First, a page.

Cuban and Caribbean Studies Institute

Tulane University

History

The Cuban & Caribbean Studies Institute, a part of Tulane’s Stone Center for Latin American Studies, and originally named the Cuban Studies Institute, evolved out of several years of sustained effort in developing relations with Cuban counterpart organizations for the purposes of academic collaboration and exchange, curricular development, cultural exchange and international development and dialogue. This organizational unit, officially established in 1997, has been responsible for the organization of a variety of lectures, performances, courses, symposia, etc. aimed at promoting a true academic and cultural exchange between Cuba and the United States. Since its origination, the Institute has also led an annual summer study session in Cuba which provides students with a rare opportunity to study and live in Havana, Cuba. The courses are generally hosted by the University of Havana, but they are supplemented with various cultural excursions including museum trips, art openings, cultural performances, etc. In addition, the Institute fosters and coordinates Cuba-related initiatives in other units of the University, such as in the Schools of Architecture, Social Work, and Public Health and Tropical Medicine. Reflecting the success of these efforts, Tulane University in recent years has had a greater presence of faculty, staff, graduate and undergraduate students in Cuba than any other American university. In addition, the sponsorship of Visiting Professors from the U.S. and Cuba itself that have contributed Cuban-themed course offerings throughout the years, and the flow of visiting Cuban speakers, artists, and performers who have participated in special events on campus, have in turn created a strong “Cuban” presence in the Tulane community.

In the Spring of 2002, the Institute’s name changed from the “Cuban Studies Institute” to its current name to reflect the expansion of its scope to Cuban and Caribbean Studies. The Institute’s intent is to continue developing great strength in Cuban and other Caribbean programming as these areas are enriched by Tulane’s new faculty lines and considerable student interest. As part of Tulane’s Stone Center for Latin American Studies, the Institute is affiliated with faculty throughout most schools and departments on campus and has been able to collaborate with other faculty / departments in the promotion and sponsorship of Caribbean programming.

LATEST SITE UPDATES

EVENTS

NEWS

PEOPLE

All Events

Upcoming Events

Call for Papers: Association of Academic Programs in Latin America and the Caribbean 2018 Conference

View Full Event Description

The Association for Academic Programs in Latin America and the Caribbean (AAPLAC) seeks session proposals for its 29th Annual Conference in New Orleans, Louisiana, February 21-24, 2018, hosted by the Stone Center for Latin American Studies at Tulane University.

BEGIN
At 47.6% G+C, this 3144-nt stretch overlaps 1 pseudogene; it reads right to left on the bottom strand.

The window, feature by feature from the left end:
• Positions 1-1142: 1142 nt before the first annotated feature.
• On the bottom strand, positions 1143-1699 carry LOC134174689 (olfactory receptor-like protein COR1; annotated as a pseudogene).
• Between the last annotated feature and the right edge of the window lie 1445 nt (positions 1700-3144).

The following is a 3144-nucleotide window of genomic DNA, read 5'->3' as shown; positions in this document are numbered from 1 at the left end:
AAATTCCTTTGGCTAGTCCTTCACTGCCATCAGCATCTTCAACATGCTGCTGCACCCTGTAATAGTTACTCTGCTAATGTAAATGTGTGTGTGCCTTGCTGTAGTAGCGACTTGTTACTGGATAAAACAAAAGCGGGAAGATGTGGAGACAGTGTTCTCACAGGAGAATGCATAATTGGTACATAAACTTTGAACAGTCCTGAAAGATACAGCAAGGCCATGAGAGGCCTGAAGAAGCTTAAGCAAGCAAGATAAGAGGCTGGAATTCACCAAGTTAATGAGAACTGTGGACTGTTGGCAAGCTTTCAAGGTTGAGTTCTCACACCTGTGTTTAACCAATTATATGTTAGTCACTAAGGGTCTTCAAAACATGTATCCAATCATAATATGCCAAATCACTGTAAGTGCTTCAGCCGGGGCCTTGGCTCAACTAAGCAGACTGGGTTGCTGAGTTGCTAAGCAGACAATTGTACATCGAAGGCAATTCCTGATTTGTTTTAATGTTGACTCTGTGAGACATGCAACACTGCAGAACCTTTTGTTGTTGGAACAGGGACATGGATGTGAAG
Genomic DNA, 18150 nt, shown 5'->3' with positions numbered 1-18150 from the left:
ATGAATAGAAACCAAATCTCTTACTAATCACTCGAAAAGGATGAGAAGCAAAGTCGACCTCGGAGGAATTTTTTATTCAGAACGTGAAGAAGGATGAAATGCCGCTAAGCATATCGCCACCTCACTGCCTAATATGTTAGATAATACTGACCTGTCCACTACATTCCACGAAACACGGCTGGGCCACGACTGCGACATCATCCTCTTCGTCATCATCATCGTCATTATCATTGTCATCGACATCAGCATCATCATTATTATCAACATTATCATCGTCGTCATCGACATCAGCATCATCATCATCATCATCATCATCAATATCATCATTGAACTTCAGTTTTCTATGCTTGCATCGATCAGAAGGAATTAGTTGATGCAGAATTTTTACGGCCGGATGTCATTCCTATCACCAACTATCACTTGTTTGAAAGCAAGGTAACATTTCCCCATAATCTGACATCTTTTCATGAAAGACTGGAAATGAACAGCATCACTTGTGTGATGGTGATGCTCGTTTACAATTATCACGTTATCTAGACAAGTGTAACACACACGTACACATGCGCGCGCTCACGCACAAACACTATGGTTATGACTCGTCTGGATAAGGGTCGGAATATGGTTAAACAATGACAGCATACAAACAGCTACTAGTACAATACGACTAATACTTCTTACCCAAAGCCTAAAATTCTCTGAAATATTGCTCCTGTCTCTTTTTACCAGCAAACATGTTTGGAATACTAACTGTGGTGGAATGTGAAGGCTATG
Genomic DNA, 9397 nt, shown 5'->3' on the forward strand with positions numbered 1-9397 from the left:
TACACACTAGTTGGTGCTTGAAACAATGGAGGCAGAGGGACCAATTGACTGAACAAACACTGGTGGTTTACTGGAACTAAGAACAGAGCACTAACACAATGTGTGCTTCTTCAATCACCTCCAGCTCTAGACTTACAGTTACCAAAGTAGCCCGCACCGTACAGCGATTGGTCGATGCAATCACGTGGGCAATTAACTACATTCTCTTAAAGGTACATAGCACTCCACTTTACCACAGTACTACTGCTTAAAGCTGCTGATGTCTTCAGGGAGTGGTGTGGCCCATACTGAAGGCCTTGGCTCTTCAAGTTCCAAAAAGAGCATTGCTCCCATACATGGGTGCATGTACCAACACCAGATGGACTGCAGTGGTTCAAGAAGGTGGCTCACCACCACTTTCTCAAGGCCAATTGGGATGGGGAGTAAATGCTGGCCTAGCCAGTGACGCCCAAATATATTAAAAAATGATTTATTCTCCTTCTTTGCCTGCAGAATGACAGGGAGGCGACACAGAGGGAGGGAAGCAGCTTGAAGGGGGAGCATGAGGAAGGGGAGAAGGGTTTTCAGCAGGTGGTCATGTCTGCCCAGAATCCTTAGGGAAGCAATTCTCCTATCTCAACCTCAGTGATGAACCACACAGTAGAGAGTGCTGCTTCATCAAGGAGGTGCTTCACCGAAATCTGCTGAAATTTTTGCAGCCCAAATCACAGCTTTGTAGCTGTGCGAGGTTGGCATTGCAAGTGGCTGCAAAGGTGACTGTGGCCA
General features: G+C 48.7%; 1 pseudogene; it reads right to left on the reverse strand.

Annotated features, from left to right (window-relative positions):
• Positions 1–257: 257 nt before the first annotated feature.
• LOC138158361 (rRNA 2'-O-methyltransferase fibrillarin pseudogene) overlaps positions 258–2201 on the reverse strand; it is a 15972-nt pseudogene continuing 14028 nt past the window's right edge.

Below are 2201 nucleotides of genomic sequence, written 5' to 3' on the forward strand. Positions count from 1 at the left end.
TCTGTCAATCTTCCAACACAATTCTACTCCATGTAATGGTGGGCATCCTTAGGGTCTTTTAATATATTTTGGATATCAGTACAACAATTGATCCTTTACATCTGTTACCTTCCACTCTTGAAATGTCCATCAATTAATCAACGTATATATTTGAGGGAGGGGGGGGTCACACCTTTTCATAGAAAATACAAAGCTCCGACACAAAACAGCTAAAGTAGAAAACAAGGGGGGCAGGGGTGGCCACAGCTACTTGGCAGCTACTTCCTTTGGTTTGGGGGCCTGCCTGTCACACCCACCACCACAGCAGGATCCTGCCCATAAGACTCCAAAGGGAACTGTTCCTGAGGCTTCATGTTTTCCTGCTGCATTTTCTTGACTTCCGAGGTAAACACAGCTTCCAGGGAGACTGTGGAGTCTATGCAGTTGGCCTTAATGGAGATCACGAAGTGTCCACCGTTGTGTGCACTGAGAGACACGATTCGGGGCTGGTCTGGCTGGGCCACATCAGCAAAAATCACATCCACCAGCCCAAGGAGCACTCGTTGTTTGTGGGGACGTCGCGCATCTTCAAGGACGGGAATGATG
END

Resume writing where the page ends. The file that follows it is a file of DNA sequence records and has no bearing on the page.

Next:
This year’s theme, “Study Abroad: Meeting the Challenges of Cultural Engagement,” includes a variety of paper topics, including:

  • New Orleans after Katrina: The impact of the growing Hispanic population which came to help with rebuilding and has since stayed on
  • Interdisciplinary Institutional Content Assessment: How to best track what students are doing overseas and the benefits for our campuses
  • Global Partnerships through Peer Collaboration: How we can better work with institutions in Latin America and the Caribbean
  • Research Collaborations – U.S.-Latin America: Faculty led/student participation in on-site studies
  • Anglo-Hispanic Challenges: Cross-cultural understanding through experiential learning and study abroad
  • Strategic Partnerships: How we can enhance protocols between our schools in the US and those in Latin America and the Caribbean
  • Strengthening AAPLAC Relationships through Inter-Organization Mentoring: How we can enhance protocols amongst our schools in the US
  • Latina Empowerment: More women on study abroad programs: How we can take advantage of this bond between women of the North and the South
  • Rethinking Mobility: How is the student’s identity compromised/enhanced abroad?
  • Community-Based Partnerships: How students can learn as they engage with local communities in working type environments
  • Crossing Borders: The eternal quest for a global space as students interact with the other
  • Global Xenophobia on the Rise of Brexit/Trump? What is our role?
  • Cuba: Future U.S. Relations – Impact on Study Abroad

Please visit the Call For Papers web page to download the proposal template, timeline, and more information about the conference.

For questions, please contact Laura Wise Person at 862-8629 or lwise1_at_tulane.edu.